rare earths are not literally earths, nor are they so rare, but the use of these 17 elements is fundamental for the technological industries and green transition. More importantly, the mining of their main deposits is a practical global monopoly.
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Rare earths have several important physical properties for industry, ranging from their superconductivity at high temperatures when combined with other elements to the high magnetic capacity of some of them. Yes, they are used to manufacture circuits, but not only: the electric motor of your home elevator is much smaller, lighter and lifts much more weight than those of old elevators because instead of ordinary magnets it uses much more powerful neodymium magnets. Wind turbines, which do the reverse process – converting movement into electricity – have been able to scale in power over the last 20 years by using neodymium and dysprosium, like the vibrator in your mobile phone which is also a very small neodymium motor. And an electric Smart, like those that have become common in many European cities uses almost 12 kilos of neodymium in its engine. Other rare earths are useful because of their luminescence and are essential for such everyday things as TV, computer or telephone screens being able to display colors. Without rare earths, the aerospace industry, telephone lines, automobiles and electronics would go back half a century.
World production is concentrated in China (37%), Brazil (18%) and Russia (15%), but 97% is controlled by Chinese companies and capital. The US and Europe are clearly dependent and China has been setting prices, quantities and conditions of use for years before the trade war with the US began.
It was 2010 and the market for smart-phones was pointing towards a global boom. The screen business had never had such expectations. China then decided to drastically reduce its exports of lanthanides by almost 3/4. Although, as so often, the excuse was ecological sustainability, the reality is that this ensured a shift from an extractive monopoly to an industrial monopoly. Whoever wanted to produce telephone screens would have to open a factory in China… and transfer technology.
Almost immediately, China’s closest rivals, such as Japan, began looking for alternatives. If you could only produce screens by having your own supply, you needed to find new deposits… even if they were not very conventional. In 2013 Japan discovered in the mud of some sea beds in international waters a potential – albeit expensive – source of rare earths. Increased tensions with China led them to take it increasingly seriously and to fund new studies that proved the technical feasibility of off-shore mining.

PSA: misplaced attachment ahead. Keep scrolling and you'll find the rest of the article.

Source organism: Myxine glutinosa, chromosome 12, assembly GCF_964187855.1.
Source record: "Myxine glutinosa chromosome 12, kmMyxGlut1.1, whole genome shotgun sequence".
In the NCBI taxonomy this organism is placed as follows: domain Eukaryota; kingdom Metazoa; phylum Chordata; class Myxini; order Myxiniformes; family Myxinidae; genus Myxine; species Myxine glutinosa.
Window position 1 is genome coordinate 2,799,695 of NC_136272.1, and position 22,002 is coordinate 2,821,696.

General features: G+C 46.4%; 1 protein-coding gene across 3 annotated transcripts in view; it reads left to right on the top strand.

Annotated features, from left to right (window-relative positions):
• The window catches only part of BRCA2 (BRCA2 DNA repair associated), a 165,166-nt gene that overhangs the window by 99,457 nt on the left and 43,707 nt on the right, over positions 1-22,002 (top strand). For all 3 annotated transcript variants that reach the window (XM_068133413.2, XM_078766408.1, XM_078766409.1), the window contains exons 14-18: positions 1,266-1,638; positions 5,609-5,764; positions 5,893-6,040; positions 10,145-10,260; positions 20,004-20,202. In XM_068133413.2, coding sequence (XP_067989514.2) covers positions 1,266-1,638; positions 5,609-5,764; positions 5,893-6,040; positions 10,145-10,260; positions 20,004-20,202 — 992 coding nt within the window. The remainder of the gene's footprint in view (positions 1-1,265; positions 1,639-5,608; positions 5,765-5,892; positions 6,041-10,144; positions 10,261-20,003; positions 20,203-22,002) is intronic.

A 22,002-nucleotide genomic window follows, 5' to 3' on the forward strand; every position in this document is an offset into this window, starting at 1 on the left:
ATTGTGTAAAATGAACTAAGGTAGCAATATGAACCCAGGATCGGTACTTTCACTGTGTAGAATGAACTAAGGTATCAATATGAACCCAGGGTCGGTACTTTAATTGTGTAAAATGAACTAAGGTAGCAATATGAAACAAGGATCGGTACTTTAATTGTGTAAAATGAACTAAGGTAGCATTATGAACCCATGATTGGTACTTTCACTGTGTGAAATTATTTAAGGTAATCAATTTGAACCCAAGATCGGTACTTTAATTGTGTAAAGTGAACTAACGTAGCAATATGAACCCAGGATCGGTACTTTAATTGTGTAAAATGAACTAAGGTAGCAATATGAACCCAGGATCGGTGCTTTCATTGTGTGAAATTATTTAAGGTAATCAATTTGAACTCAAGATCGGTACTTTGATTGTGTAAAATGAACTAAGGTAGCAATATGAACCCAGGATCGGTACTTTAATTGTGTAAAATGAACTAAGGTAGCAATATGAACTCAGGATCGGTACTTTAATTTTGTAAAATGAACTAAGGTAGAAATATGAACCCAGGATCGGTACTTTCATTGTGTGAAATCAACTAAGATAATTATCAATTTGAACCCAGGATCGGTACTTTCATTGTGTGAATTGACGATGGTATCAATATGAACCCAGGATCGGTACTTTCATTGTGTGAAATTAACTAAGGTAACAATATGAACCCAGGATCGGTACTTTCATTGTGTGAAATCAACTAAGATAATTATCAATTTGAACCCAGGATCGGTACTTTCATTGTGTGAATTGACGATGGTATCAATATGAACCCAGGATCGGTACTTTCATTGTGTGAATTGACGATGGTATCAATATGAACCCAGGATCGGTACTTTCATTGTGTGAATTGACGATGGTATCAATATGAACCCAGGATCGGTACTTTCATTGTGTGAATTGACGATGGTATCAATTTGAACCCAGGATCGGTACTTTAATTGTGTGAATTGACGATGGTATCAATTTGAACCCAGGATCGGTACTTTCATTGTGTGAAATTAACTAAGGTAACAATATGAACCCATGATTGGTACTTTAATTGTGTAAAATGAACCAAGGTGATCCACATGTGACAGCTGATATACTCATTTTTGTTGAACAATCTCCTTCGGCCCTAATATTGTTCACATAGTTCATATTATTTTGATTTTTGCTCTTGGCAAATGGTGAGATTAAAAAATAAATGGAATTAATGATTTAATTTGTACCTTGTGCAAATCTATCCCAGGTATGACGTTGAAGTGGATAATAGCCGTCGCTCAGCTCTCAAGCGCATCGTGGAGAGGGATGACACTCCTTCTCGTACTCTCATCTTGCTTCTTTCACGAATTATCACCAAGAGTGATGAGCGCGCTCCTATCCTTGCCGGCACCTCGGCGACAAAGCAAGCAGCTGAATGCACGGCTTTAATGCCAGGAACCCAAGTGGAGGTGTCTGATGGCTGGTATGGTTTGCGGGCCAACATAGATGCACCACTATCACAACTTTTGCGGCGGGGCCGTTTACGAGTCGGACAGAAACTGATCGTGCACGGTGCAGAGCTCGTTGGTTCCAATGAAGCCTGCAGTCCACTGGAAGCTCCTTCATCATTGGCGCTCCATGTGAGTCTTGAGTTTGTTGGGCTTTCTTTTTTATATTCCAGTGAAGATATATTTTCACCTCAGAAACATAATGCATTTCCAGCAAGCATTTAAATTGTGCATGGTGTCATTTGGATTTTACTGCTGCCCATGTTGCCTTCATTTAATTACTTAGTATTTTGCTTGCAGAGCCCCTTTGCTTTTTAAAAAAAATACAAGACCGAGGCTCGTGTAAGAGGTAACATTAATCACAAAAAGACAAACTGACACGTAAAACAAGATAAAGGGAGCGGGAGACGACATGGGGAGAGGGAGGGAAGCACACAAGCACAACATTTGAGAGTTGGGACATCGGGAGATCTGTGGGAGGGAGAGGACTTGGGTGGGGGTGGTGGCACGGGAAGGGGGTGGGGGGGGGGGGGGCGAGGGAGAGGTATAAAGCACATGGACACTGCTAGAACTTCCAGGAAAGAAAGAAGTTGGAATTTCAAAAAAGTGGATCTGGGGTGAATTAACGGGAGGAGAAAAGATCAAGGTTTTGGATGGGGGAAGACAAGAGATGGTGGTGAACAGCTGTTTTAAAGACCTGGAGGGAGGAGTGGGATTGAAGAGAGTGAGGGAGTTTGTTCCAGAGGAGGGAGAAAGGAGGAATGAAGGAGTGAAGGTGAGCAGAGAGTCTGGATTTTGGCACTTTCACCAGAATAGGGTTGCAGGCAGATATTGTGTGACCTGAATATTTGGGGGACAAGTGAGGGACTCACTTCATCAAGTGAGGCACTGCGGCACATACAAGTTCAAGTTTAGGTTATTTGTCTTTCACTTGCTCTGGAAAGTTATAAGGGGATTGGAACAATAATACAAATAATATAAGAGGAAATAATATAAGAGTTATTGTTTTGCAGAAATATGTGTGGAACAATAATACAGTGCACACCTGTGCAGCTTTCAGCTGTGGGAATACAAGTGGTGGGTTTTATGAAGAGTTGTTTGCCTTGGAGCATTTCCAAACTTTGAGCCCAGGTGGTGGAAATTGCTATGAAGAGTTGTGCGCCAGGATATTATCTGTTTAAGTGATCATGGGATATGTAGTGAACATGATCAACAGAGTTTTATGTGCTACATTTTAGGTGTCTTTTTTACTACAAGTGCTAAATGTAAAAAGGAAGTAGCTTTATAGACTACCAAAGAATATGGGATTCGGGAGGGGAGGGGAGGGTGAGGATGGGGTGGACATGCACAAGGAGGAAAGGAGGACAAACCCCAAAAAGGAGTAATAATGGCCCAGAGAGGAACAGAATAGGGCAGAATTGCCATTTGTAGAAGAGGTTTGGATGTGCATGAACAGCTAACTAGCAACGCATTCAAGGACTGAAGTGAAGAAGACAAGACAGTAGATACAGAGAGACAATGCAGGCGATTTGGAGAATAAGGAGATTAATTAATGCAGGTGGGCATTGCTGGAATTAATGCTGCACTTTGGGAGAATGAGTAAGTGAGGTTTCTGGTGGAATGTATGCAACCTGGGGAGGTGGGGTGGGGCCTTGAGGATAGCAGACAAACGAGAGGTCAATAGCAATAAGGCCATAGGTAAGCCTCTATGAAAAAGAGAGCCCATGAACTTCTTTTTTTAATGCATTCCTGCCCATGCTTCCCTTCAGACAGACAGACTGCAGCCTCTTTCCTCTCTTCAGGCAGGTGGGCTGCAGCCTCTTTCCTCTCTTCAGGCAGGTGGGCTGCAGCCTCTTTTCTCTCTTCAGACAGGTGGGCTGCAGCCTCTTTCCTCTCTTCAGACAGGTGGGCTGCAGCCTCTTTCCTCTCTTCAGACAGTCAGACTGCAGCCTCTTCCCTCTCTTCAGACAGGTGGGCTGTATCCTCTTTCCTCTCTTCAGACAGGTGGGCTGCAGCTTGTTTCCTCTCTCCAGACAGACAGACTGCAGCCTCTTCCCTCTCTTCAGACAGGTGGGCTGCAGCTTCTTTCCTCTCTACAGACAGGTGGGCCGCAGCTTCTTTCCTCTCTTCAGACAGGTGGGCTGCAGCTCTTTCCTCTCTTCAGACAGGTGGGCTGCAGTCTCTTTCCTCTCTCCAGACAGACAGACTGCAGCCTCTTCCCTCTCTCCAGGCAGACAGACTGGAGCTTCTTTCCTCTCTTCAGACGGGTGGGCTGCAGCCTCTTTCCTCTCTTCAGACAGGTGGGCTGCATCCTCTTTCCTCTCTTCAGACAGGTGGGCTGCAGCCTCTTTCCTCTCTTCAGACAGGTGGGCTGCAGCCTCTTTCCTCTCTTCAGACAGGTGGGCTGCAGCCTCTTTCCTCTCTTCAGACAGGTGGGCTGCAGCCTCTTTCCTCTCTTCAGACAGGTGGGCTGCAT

Trade warfare and decoupling
However, it was only with the development of the trade war that, from 2019 onwards, China began to seriously consider using rare earths as a counterweight to the tariff pressure of the US, which in turn began to look for how to replace supplies. Rare earths had become a weapon of trade warfare. In fact, and along with the currency war, the most powerful in the Beijing arsenal.
In this context, the competition between different capitals to take control of deposits multiplied. Not only between Asians and North Americans, Chinese companies and the German Thyssen began to clash openly in Burundi and Zimbabwe for instance.
The acceleration of imperialist contradictions brought about by the covid pandemic completed the picture: in June of this year, China finally restricted US access to rare lands.
The US response was not long in coming: to set up its own extractive industry at full speed, feeding it with military and civilian purchases and stocks in order to overcome the difficulties that recently still seemed insurmountable. More importantly, the five eyes alliance (US, Australia, Canada, New Zealand, and Britain), originally an intelligence club, was quickly recycled into a coalition of rare earth buyers and investors. The importance of these resources is so great that it is no coincidence that the five eyes is becoming the basis of a restrictive Anglo free trade block in which the only non-Anglo-Saxon country with which a special relationship is valued is Japan, which is also giving a boost to https://www. scmp.com/week-asia/politics/article/3097672/japan-moves-secure-rare-earths-reduce-dependence-china”> all kinds of benefits and facilitations to its companies to ensure the provision through purchases of shares and investments abroad.
When everyone is now trying to organize the decoupling of China to avoid the displacement of their investments, rare earths have shown their true importance. Controlling the production of rare earths today is tantamount not only to being able to subordinate the industrial development of rivals, but also to monopolizing applications in which to make profitable the over-accumulated capital for which each state and national capital is desperately and increasingly violently seeking its own destinations. This is why they were the tool of the first attempt to enforce Chinese global monopolies in mass industries and why the search for alternative suppliers has triggered the imperialist conflict in Africa and pushed the basis of a bloc of Anglo-Saxon powers. Rare earths are and will be for a long time at the center of technological development… and therefore, of imperialist conflict.